Studs Terkel And Julie? Collaborate was in that overwhelming experience I had in seeing "He Who Must Die," and isn't it funny, that film that deals with freedom, too, of another time, is so directly connected with today, isn't it, Mr. Dassin?
Jules Dassin Yes, it certainly wouldn't be permitted today. You know, every year in Crete there is a memorial meeting held to the memory of Kazantzakis, who is a great poet and who sang of liberty, but since the junta came, no memorials for Kazantzakis, and Melina singing to Solomos, Solomos singing the national anthem, Mr. Solomos would be handcuffed and jailed today. So when you talk to me of "He Who Must Die," which was a happy time of our life, working this lovely little village in Crete with all the Cretans acting in it, every one of them if they were taking part in such an expression today would be in jail. So I can't think happily back at it, I just put in terms of today and today it would be impossible.
Studs Terkel Let this be freely flowing, back and forth, thinking of your childhood again, you spoke of your father, you spoke of this open house, and someone said the other day, a Chicago Greek visited Greece recently, says he asked for a Theodorakis song, that is a nonpolitical song, one he wrote, "We do not play songs of the enemy of the state."
Melina Mercouri Technically!
Melina Mercouri It's impossible to touch him or either in the telephone or somebody to go at his home because he will be arrested if he's talking to Theodorakis. They will put him or in the jail or they would put him, they will send him Gyaros, that is the island of the, of the prisoners.
Studs Terkel This is, this is something very interesting. Here again, you speak of something wholly unnatural, certainly to someone like Melina Mercouri, you represent a certain spirit, obvious -- Us in America, you represent the spirit of ebullience, of a certain joy, that obviously is, I suppose, absent at this moment. Go ahead.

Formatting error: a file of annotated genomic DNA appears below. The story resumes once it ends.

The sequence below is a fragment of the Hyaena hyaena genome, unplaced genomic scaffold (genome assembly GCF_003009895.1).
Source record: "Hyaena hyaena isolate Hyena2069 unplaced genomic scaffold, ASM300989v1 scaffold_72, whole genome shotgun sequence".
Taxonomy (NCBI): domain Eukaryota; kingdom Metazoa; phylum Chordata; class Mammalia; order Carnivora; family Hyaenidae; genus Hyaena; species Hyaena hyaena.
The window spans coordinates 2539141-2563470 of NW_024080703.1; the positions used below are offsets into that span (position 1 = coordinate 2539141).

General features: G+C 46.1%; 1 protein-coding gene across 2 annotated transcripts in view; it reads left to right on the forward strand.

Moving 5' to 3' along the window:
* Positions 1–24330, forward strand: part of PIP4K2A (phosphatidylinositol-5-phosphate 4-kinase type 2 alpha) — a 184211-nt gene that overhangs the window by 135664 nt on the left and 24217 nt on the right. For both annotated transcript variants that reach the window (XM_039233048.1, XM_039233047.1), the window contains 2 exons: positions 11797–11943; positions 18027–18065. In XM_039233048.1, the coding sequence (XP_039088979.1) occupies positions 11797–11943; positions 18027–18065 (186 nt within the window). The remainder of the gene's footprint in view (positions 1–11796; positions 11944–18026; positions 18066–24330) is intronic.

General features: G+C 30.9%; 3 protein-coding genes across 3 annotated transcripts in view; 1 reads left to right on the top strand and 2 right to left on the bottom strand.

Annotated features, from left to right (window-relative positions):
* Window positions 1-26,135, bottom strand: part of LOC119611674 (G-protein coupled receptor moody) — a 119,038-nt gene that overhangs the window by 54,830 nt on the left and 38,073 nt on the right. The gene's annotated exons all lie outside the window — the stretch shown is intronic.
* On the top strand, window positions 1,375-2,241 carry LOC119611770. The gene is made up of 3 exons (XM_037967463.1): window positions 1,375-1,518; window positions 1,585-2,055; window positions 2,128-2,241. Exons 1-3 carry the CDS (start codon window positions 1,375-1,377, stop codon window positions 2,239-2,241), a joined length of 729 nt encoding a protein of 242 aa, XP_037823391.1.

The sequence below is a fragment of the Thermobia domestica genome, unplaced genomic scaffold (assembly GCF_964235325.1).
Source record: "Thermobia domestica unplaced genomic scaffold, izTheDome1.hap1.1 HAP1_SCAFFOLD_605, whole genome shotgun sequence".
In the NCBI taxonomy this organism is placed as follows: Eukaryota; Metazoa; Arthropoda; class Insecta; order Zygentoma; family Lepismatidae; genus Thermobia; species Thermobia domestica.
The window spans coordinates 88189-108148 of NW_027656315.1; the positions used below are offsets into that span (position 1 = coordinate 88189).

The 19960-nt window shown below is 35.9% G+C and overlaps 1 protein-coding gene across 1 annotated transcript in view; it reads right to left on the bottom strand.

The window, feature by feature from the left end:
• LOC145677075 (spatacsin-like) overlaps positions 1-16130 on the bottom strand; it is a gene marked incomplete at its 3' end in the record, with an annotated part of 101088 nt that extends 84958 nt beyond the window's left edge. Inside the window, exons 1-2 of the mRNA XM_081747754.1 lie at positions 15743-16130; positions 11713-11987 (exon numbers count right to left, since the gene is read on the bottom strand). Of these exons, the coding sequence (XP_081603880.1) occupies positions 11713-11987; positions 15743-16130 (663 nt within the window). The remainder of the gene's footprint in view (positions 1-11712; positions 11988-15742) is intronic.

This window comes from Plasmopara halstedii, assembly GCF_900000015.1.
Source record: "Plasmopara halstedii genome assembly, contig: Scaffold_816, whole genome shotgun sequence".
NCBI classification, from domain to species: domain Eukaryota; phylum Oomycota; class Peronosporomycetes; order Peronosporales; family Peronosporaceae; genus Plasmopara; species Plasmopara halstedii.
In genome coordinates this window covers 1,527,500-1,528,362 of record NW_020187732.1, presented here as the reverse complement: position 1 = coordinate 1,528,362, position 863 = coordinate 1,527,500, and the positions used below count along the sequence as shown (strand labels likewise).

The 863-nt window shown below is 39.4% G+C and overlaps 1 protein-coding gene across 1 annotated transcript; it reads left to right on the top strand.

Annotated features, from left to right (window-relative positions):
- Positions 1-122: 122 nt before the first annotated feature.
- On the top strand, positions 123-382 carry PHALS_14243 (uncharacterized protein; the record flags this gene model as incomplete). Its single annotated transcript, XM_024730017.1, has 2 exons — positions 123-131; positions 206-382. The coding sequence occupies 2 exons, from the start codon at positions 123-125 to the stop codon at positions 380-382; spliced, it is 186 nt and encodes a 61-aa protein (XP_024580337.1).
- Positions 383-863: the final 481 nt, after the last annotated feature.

Melina Mercouri Oh, listen to me, I am very, I am a very sad woman, but I am not a pessimistic woman. For many years now, all over the world, when we made "Never on Sunday," they consider my husband and me as the ambassadors for the Greek tourism in Greece. Yesterday I had the opportunity to talk to the Greek radio here, and one of the questions that made me very painful and very angry was, "Are -- Is Mr. Dassin a Communist?" It was a terrible question. For now 10 years, Mr. Dassin was considered as the man that brought the biggest tourists in Greece and that he has made the modern Greece well-known, that he has written a love letter for Greece, that he has written "Illya," that that was the joy of life, of freedom, of witness, witty? And all over the world, I came to Chicago five years ago when I promoted another film that Jules Dassin made in Greece, "Phaedra," and all those Greeks and all those Greek radios that they ask me today about if my husband or me, we are Communist, they were in our feets, they scream that we were the ambassadors of Greece, that they are grateful to us, why they didn't ask at that time if we are Communist or not? Why all the embassies all over the world, in New York, in Washington, all over America they came to the airport with flowers and and said, "You are, you are the joy of Greece, you represent the modern Greece." And another thing, that made me very, was very funny is because this radio station called himself, "Always at Sunday," they have still even the title to my husband.